Topeka A $434 million transportation funding plan passed by the Senate is too small to suit a key House member, who hopes negotiations will produce a larger package.
Approved by the Senate on a 21-18 vote Tuesday, the measure would raise motor fuel taxes and vehicle registration fees to help finance the state's comprehensive transportation program.
The House rejected a larger funding package last week, but supporters said the 65-56 vote against it was close enough that they would try to pass it again.
At the request of Rep. Gary Hayzlett, the House agreed to send the Senate measure to a conference committee to draft a final version.
Hayzlett, chairman of the House Transportation Committee, wants a measure that would generate more than the $434 million that the Senate bill would be expected to produce.
"We want to shore up some of the funding and make the plan more effective," said Hayzlett, R-Lakin. "We're certainly going to conference, and we'll work as quickly as we can."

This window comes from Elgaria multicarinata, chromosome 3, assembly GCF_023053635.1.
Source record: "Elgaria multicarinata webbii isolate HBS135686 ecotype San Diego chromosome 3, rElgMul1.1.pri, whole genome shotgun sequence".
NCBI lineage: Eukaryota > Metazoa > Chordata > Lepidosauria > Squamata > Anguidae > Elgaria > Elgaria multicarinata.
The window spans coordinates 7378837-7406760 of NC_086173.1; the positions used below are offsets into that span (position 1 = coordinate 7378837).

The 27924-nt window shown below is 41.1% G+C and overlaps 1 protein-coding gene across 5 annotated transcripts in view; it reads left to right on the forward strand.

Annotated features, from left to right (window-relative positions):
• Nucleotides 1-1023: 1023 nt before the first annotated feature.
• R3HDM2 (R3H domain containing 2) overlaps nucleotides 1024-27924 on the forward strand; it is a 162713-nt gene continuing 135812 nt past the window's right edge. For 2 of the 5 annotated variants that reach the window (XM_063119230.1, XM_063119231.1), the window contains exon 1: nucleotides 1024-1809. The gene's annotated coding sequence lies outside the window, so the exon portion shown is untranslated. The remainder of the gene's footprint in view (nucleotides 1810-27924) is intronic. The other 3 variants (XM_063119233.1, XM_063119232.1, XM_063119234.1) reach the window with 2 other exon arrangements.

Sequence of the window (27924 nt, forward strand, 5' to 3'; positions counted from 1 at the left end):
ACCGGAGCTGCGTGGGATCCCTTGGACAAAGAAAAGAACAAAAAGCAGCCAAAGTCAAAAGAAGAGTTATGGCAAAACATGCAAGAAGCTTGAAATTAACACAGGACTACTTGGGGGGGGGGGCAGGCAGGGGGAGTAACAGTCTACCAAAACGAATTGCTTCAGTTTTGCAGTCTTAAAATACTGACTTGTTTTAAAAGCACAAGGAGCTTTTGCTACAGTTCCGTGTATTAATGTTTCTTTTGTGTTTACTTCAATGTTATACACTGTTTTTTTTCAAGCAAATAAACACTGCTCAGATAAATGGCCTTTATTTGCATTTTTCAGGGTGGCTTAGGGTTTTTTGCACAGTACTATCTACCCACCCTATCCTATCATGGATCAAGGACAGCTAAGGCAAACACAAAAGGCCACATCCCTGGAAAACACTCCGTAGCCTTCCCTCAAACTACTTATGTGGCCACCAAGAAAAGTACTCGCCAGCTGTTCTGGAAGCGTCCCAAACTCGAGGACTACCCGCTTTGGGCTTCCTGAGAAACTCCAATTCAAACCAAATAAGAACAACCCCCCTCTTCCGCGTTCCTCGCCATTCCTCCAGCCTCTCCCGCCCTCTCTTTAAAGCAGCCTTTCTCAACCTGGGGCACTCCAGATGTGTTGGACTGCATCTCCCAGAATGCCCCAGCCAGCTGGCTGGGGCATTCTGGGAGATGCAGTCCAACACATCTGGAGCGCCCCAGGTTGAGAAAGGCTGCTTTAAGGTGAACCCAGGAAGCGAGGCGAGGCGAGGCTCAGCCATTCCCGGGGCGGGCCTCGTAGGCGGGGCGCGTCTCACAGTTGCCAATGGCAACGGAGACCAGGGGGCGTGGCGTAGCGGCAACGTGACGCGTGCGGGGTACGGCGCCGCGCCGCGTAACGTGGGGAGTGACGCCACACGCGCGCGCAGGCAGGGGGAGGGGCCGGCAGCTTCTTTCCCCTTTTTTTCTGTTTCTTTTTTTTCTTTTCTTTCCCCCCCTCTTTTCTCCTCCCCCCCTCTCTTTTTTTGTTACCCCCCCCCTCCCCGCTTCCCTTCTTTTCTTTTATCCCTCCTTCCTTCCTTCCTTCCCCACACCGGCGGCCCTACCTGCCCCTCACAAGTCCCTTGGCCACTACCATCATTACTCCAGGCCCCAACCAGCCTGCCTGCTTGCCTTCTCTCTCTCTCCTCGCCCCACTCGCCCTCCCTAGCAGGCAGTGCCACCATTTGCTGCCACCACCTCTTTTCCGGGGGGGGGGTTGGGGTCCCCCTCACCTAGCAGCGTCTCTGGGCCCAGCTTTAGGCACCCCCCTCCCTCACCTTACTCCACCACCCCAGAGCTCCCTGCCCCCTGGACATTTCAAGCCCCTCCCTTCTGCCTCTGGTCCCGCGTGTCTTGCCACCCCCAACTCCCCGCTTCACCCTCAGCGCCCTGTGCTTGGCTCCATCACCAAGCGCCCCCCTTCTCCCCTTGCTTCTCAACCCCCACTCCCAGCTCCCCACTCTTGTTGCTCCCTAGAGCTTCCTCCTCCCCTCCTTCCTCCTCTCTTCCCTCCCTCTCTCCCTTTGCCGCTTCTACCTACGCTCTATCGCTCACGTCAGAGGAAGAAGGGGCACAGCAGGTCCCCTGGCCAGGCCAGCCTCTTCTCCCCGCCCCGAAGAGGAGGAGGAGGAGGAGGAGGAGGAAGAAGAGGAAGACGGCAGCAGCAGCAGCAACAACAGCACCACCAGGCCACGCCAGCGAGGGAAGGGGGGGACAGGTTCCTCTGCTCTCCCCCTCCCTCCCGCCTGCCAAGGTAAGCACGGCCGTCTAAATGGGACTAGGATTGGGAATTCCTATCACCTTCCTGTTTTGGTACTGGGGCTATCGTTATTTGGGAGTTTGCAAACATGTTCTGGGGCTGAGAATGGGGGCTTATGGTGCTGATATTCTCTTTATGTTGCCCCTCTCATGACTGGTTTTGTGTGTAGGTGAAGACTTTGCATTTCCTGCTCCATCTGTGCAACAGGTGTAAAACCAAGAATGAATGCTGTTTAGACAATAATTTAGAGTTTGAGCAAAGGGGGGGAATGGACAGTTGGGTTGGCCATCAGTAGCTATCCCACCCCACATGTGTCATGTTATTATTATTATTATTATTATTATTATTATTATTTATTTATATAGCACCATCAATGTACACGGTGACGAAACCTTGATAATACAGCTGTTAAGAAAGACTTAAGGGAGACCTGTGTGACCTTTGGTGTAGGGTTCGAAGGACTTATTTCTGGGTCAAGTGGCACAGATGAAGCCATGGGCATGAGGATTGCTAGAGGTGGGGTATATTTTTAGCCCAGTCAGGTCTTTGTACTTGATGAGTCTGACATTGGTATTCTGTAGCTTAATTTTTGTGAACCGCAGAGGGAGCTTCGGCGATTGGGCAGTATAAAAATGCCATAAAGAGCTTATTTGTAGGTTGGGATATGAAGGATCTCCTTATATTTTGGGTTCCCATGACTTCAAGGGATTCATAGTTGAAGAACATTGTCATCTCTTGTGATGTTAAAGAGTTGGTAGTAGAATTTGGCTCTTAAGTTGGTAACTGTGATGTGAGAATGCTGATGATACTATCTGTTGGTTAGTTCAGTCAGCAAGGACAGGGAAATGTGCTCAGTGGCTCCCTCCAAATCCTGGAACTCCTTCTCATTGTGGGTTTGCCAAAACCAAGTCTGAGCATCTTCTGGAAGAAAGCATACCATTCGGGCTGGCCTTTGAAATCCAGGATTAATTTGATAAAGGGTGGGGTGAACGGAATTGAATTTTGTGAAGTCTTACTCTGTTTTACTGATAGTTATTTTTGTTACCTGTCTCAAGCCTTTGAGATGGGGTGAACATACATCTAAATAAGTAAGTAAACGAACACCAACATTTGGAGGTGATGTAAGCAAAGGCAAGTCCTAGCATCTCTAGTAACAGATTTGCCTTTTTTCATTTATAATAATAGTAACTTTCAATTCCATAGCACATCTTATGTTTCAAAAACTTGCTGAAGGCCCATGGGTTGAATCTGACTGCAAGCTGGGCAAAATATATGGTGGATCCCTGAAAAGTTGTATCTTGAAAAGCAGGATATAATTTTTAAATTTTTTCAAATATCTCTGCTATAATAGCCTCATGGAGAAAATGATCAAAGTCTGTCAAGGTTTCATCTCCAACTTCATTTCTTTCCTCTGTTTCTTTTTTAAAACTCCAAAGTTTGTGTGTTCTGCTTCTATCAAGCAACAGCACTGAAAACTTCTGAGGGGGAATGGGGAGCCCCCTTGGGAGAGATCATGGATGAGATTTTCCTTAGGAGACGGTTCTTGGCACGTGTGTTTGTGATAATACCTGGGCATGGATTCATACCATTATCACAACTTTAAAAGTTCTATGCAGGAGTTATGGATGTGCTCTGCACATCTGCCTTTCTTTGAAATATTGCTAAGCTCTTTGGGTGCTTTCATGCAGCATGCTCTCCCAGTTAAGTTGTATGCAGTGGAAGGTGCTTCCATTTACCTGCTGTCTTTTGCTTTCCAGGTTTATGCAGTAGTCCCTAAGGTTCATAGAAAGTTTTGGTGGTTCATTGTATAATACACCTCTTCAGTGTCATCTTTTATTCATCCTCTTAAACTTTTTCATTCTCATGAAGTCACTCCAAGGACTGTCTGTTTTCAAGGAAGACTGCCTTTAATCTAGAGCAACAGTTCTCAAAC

Last week, the House rejected a plan to increase sales and motor fuels taxes and vehicle registration fees in stages over three years, raising $62 million in the next fiscal year and $168 million by the plan's third year.
Hayzlett suggested adding a sales tax increase to the Senate's proposal, to bring the compromise bill closer to the House plan.
"We won't get all of it," Hayzlett said. "But we need to get more of it."
The House can start negotiations even though it hasn't approved a transportation plan of its own.
The measure the Senate approved originally was a House-passed bill addressing a sales tax in one county. Last week, a Senate committee stripped it of that language and made it a vehicle for transportation funding.